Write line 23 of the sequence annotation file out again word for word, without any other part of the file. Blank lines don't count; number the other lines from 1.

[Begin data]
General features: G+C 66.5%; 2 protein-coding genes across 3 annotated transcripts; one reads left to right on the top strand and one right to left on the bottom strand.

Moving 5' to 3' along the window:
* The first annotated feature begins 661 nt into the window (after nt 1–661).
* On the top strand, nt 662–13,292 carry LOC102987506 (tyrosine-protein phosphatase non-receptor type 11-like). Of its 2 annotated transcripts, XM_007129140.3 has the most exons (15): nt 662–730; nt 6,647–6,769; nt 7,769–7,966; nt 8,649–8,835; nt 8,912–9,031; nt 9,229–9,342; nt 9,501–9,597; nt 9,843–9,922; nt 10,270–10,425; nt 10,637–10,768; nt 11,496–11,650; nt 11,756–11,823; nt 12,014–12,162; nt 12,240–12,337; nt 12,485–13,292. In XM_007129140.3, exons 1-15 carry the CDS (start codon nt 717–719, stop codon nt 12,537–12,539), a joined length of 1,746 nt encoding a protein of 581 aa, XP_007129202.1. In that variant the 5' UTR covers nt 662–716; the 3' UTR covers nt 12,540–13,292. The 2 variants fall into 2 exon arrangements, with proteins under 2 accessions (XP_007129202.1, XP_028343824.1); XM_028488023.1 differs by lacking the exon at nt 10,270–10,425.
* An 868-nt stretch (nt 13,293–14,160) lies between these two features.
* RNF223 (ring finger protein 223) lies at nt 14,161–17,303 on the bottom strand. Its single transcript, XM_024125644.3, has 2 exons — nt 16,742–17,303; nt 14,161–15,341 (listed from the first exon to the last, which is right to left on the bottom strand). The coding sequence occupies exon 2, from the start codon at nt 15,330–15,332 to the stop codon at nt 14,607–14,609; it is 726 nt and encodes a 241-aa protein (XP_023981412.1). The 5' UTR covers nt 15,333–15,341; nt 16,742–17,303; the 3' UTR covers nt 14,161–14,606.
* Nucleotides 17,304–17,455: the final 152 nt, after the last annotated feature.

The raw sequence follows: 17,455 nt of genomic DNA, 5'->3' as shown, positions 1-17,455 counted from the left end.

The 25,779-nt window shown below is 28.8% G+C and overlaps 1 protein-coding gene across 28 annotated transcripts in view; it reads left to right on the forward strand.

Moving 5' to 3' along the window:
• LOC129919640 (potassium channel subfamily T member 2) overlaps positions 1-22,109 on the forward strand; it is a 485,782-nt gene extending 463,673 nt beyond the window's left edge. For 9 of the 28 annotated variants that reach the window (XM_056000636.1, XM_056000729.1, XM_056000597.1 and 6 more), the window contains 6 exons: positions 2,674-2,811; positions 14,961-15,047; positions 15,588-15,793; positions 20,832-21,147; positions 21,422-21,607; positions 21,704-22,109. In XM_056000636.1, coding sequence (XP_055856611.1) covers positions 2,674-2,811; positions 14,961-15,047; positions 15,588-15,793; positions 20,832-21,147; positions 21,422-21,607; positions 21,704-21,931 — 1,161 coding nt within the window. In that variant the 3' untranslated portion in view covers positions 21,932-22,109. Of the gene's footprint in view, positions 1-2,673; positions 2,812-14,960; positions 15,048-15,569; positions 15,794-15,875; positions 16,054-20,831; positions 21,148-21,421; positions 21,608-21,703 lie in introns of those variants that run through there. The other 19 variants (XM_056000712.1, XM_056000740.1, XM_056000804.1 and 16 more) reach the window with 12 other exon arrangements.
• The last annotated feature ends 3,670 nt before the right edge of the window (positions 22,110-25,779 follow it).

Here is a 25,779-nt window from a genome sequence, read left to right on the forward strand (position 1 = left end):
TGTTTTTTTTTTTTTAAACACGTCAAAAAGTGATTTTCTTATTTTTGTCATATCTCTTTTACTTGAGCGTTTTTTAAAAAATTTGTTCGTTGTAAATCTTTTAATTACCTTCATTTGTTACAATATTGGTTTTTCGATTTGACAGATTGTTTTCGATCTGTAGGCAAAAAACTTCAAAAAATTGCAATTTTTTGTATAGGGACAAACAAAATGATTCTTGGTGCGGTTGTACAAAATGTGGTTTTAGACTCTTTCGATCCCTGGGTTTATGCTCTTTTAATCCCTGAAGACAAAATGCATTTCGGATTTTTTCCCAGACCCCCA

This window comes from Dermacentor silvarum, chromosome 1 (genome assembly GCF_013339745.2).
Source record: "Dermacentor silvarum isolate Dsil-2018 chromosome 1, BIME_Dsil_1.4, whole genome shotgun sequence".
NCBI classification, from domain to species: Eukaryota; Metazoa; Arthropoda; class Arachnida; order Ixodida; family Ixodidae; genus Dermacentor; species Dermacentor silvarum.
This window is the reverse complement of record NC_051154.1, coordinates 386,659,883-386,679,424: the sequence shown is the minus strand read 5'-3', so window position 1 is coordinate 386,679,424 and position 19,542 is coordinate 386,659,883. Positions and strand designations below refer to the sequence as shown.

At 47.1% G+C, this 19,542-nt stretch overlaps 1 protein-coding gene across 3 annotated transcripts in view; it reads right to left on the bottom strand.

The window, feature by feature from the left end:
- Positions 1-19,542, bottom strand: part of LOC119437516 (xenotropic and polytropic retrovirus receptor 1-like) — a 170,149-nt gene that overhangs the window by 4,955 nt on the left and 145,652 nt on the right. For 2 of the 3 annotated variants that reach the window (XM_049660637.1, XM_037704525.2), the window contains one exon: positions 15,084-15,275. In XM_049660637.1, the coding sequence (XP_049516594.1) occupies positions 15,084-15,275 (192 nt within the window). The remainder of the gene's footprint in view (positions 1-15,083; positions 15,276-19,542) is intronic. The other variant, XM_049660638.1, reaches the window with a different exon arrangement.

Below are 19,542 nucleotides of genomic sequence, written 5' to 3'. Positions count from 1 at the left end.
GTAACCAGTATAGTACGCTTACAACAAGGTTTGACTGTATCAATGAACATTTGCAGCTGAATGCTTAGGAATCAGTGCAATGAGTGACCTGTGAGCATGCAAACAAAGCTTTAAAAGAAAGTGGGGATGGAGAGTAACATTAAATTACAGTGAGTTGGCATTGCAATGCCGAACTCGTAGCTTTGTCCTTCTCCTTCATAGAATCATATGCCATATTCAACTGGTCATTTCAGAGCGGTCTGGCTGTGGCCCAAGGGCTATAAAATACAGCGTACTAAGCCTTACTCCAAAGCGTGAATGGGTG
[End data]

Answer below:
GTAACCAGTATAGTACGCTTACAACAAGGTTTGACTGTATCAATGAACATTTGCAGCTGAATGCTTAGGAATCAGTGCAATGAGTGACCTGTGAGCATGCAAACAAAGCTTTAAAAGAAAGTGGGGATGGAGAGTAACATTAAATTACAGTGAGTTGGCATTGCAATGCCGAACTCGTAGCTTTGTCCTTCTCCTTCATAGAATCATATGCCATATTCAACTGGTCATTTCAGAGCGGTCTGGCTGTGGCCCAAGGGCTATAAAATACAGCGTACTAAGCCTTACTCCAAAGCGTGAATGGGTG